Total, ENI Oil Fields
State Also Assumes Control
Of Five Other Properties
As It Pursues Sweeter Terms
By BHUSHAN BAHREE/Wall Street Journal
April 4, 2006; Page A2
Venezuela stepped up its battle to extract more-favorable terms from big international oil companies operating in the petroleum-rich country, by seizing control of two oil fields run by France's Total SA and Italy's ENI SpA and taking back five others voluntarily given up by other firms.
The two companies said they had failed to reach an agreement with the government to cede majority ownership in the two fields -- called Jusepin and Dacion -- to Petróleos de Venezuela SA, or PdVSA, the state-owned oil company, by a deadline at the end of last month. The fields, seized by PdVSA officials over the weekend, produce a combined total of about 85,000 barrels of oil a day. Together, the seven fields produce a total of 115,000 barrels a day, said Venezuelan Oil Minister Rafael Ramirez.
Venezuela, which pumps about 2.6 million barrels a day of oil, is the third-largest producer in the Organization of Petroleum Exporting Countries and is a major supplier to the U.S. It also has been among the most aggressive of the many oil-producing countries seeking to get a greater share of revenue or reclaim ownership of energy concessions from international oil companies, at a time when high oil prices are swelling treasuries and emboldening governments.
Worries from oil-producing nations such as Iran and Nigeria have renewed upward pressure on oil prices. In New York, the price of the benchmark crude-oil futures contract rose 11 cents to $66.74 a barrel.
Some nations, like Bolivia, are going further and trying to nationalize their oil industries, though details of exactly what government officials intend to do remain unclear. On Sunday, the chief executive of Brazil's state-run oil company, Petróleo Brasileiro SA, or Petrobras, said he preferred a negotiated solution in a dispute over Bolivia's plan to nationalize the oil and natural-gas industry but also warned the company would respond with unilateral actions if Bolivia took unilateral action. Petrobras has operations in Bolivia.
In Venezuela Friday, just before the government deadline, 16 companies -- including Royal Dutch Shell PLC, Chevron Corp. and Spain's Repsol YPF -- signed deals changing terms of their contracts. Some others, notably Exxon Mobil Corp. and Norway's Statoil AS, are selling their interests to their partners or to PdVSA. As part of its new deal, Repsol returned two of its four fields, and Japan's Teikoku Oil Co. returned one of its two fields. Smaller Colombian and Venezuelan companies each returned a field.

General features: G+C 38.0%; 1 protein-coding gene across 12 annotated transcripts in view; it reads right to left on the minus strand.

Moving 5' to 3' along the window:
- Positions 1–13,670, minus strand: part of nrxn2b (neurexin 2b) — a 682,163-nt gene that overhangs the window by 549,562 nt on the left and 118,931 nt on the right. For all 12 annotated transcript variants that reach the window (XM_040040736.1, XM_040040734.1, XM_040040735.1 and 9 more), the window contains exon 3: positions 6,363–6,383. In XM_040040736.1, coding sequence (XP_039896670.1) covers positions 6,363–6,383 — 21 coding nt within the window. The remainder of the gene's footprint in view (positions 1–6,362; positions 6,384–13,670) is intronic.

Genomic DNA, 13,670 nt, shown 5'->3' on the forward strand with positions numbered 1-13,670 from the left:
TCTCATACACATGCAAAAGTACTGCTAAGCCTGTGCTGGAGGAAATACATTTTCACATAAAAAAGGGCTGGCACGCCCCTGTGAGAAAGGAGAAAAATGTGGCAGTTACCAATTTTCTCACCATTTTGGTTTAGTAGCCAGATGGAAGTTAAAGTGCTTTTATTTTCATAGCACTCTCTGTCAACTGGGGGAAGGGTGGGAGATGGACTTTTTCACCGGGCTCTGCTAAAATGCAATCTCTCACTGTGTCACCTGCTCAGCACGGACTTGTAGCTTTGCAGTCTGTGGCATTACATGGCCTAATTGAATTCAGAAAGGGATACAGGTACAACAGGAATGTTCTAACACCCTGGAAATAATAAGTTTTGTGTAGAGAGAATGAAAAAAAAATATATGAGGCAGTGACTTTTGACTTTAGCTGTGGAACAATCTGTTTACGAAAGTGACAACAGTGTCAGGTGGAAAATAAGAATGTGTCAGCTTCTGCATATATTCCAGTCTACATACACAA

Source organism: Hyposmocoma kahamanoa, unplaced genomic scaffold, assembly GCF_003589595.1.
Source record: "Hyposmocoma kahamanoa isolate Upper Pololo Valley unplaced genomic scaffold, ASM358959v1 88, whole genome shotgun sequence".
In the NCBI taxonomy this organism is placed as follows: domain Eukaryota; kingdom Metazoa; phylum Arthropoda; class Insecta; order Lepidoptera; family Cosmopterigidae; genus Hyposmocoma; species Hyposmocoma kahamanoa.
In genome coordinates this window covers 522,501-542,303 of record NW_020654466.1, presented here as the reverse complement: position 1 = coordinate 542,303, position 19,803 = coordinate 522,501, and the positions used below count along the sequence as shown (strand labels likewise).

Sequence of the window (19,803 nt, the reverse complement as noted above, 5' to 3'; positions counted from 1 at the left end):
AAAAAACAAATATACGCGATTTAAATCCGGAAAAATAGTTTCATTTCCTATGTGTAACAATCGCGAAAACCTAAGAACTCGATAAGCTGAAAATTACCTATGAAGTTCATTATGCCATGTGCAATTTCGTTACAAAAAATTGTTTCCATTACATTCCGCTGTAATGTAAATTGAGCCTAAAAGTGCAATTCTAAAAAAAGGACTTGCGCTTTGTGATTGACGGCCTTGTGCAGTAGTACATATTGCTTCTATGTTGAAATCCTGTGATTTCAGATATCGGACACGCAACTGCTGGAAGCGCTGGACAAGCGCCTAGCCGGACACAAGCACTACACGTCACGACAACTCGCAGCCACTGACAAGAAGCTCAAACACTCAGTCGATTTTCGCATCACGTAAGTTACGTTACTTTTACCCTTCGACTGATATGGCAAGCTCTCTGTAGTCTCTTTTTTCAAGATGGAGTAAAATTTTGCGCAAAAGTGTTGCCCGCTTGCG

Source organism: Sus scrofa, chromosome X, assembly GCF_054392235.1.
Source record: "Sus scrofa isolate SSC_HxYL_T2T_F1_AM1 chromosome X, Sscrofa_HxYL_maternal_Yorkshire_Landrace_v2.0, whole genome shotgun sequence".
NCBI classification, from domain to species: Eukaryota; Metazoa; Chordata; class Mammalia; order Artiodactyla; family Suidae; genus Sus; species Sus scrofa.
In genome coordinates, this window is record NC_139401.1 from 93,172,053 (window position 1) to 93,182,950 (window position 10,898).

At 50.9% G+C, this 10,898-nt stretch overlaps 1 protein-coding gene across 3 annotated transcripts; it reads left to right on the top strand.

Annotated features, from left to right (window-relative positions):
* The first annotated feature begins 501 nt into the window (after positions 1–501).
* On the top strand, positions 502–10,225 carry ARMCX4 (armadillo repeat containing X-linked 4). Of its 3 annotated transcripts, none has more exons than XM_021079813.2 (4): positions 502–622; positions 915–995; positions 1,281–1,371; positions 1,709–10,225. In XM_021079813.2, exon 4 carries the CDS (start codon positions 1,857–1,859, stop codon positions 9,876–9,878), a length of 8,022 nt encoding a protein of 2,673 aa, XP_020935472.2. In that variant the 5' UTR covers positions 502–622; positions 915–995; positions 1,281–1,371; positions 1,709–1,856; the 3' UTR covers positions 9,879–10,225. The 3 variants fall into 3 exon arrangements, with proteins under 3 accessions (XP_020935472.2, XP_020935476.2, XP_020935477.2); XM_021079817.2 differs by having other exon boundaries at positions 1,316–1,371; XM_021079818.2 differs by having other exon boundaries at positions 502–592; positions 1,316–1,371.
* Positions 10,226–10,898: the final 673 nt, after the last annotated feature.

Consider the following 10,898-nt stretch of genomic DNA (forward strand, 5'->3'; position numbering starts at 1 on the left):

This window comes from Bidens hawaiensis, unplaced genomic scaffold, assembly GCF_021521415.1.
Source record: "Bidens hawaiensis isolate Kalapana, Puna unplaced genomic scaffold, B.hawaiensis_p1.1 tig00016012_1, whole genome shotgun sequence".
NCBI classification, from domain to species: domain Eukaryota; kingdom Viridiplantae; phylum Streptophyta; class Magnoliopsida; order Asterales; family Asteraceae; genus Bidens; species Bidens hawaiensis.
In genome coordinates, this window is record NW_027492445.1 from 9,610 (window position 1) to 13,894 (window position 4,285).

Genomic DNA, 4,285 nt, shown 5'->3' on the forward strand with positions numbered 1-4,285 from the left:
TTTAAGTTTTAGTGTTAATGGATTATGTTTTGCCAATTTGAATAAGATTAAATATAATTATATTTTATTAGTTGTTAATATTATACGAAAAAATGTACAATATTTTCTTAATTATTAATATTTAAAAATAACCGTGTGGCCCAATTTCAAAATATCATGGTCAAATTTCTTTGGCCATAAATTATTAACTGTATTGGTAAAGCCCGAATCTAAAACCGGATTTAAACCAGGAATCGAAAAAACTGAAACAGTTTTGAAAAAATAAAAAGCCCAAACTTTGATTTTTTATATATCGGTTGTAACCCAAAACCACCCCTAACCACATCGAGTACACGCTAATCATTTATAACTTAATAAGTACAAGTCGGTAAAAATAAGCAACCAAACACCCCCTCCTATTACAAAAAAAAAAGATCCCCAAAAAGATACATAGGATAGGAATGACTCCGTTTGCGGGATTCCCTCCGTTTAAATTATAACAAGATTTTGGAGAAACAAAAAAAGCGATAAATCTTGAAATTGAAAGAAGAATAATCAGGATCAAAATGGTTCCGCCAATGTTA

Under Hugo Chávez, Venezuela's populist president, the country has been insisting on revising terms on dozens of oil-field contracts signed by previous governments in the 1990s. Through higher taxation, royalties and other levies, Venezuela wants more of the share of revenue and profit.
Venezuela in the 1990s signed 32 agreements known as service contracts with 22 foreign oil companies to invest and produce oil from specific fields. The companies operate the fields, and PdVSA pays a fee and buys the oil produced at market-linked prices. The fields under these service contracts produce 500,000 barrels a day of oil, about a fifth of Venezuela's total output.
In 2001, the Chávez government passed a law raising royalties and guaranteeing PdVSA majority stakes in joint ventures. Since then, the government also has said foreign companies must pay a tax of 50% on their Venezuelan profit rather than a previously agreed-upon rate of 34%. Venezuela tax authorities have claimed back taxes under this new interpretation.
The changes have forced oil companies to look carefully at the economics of operating in Venezuela. Many have concluded that they can still turn a profit. But some, like Exxon, Total and ENI, have balked. Exxon decided to sell out. In contrast, industry officials say, Total and ENI appear not to have decided yet whether to operate the fields under new terms or to sell their interest to PdVSA or another buyer.
A spokeswoman said Total hoped to resume talks with Venezuelan officials. She said Total had handed over to PdVSA officials the keys to the Jusepin field, which produces 25,000 barrels a day of oil.
In Milan, ENI issued a statement saying PdVSA had unilaterally terminated its contract to operate the Dacion field, which is estimated to produce 60,000 barrels a day of oil.: "This action is a violation of contract rights," ENI said. "It is ENI's intention to offer PdVSA a period of time in which a full reparation of ENI's contract rights can be agreed." If no agreement is reached, ENI said it would pursue legal means to claim its rights.
--Peter Millard contributed to this article